House lawmakers approved their version of the National Defense Authorization Act (NDAA) in a 363–70 vote on Dec. 7, axing provisions that would have expanded the military draft to women and ended U.S. military support for Saudi Arabia’s war in Yemen.
The $768 billion military budgeting bill sent to the Senate is above and beyond the $733 billion spent in 2021 and the $753 billion sought by the Biden administration. Many national security officials are advocating for an indefinite 5 percent increase in military spending to both maintain the global war on terror and confront China and Russia.
To those ends, the House NDAA would provide $7.1 billion for the Pacific Deterrence Initiative (PDI), devoting more resources to building up forces in the Indo-Pacific region—in keeping with the Pentagon’s plans to upgrade bases in Australia and throughout the Pacific as part of its strategy to confront China’s growing influence in the region.
The House NDAA would also include $300 million in security assistance to Ukraine as tensions mount along the country’s Russian border.
Following the vote, the House Armed Services Committee touted the measure’s “historic investments in our diverse fighting force, innovation, and emerging technologies.”
Of the opponents to the legislation, 51 were Democrats and 19 were Republicans.
Rep. Marjorie Taylor Greene (R-Ga.), who didn’t vote, stated her reasons on Twitter for not supporting the legislation.
“With no accountability of the military leaders who armed the Taliban Islamic terrorist nation of Afghanistan, abandoned Americans, and killed 13 soldiers needlessly, funding the NDAA would be providing money to leaders who failed and left our military demoralized,” Green wrote.
Along with the spending boost, lawmakers removed provisions from the NDAA that would have made major changes to U.S. national security policy: one that would have expanded military draft registration to women and another that would have ended U.S. support for the Saudi military campaign in Yemen.
Both provisions were stripped from the NDAA without public debate.
In a separate vote on Dec. 7, the Senate also voted down Sen. Rand Paul’s (R-Ky.) resolution to block the sale of roughly $650 million in arms to the Saudis. Paul, Mike Lee (R-Utah), and Bernie Sanders (I-Vt.) co-sponsored the resolution on the grounds that the continued support for the Saudis is fueling a humanitarian disaster in Yemen.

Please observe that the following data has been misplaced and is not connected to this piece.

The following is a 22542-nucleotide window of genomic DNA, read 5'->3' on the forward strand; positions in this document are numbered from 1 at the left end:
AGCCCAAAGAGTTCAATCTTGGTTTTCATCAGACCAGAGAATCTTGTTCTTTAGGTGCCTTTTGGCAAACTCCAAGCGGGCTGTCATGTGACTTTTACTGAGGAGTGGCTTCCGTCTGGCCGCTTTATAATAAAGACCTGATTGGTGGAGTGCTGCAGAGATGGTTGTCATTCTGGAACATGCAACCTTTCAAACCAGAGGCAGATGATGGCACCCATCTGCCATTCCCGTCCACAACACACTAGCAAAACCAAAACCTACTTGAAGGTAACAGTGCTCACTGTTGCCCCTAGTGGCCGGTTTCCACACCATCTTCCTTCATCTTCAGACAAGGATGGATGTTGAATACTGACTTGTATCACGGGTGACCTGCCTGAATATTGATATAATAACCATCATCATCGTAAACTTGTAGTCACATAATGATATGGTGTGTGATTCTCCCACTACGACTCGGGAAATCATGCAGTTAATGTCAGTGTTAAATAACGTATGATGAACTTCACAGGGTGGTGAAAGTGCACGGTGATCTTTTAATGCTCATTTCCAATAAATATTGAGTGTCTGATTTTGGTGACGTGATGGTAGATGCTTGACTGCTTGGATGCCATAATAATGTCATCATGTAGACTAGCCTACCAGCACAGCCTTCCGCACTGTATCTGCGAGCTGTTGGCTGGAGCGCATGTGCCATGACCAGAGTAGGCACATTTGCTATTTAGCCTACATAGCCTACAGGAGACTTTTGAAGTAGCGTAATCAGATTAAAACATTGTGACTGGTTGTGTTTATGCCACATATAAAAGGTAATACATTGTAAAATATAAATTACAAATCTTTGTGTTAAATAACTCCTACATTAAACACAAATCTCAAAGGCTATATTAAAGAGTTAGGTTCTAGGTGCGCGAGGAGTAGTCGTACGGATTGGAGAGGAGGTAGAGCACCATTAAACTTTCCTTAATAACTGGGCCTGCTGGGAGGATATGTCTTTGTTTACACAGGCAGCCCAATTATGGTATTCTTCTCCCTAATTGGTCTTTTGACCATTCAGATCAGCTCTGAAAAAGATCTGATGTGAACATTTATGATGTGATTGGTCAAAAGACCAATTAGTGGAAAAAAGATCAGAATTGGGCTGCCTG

“A message needs to be sent to Saudi Arabia that we don’t approve of their war with Yemen,” Paul said when announcing the resolution on Nov. 18. “By participating in this sale, we would not only be rewarding reprehensible behavior, but also exacerbating a humanitarian crisis in Yemen.”
Before the Dec. 7 vote, the White House released a statement in opposition, saying that the weapon sales are for defensive purposes only.
“These missiles are not used to engage ground targets; Saudi Arabia uses these munitions to defend against aerial cross-border attacks, such as Houthi explosive-laden drones,” the White House statement reads. “The passage of [Paul’s resolution] would undermine the President’s commitment to aid in our partner’s defenses at a time of increased missile and drone attacks against civilians in Saudi Arabia.”
The resolution made it to debate on the Senate floor on Dec. 7, with Paul and Sanders speaking in its favor.
“In Yemen, 5 million people are one step away from succumbing to famine and disease, and 10 million more are right behind them,” Paul said. “We can start the process of ending this crisis by enacting this resolution of disapproval.”
Sanders said: “We should not be rewarding the Saudi government with more arms sales. We should be demanding they end the war in Yemen, which has killed more than 230,000 people.”
However, the resolution failed in a 67–30 vote. Paul and Lee were the only two Republicans to vote in favor of it.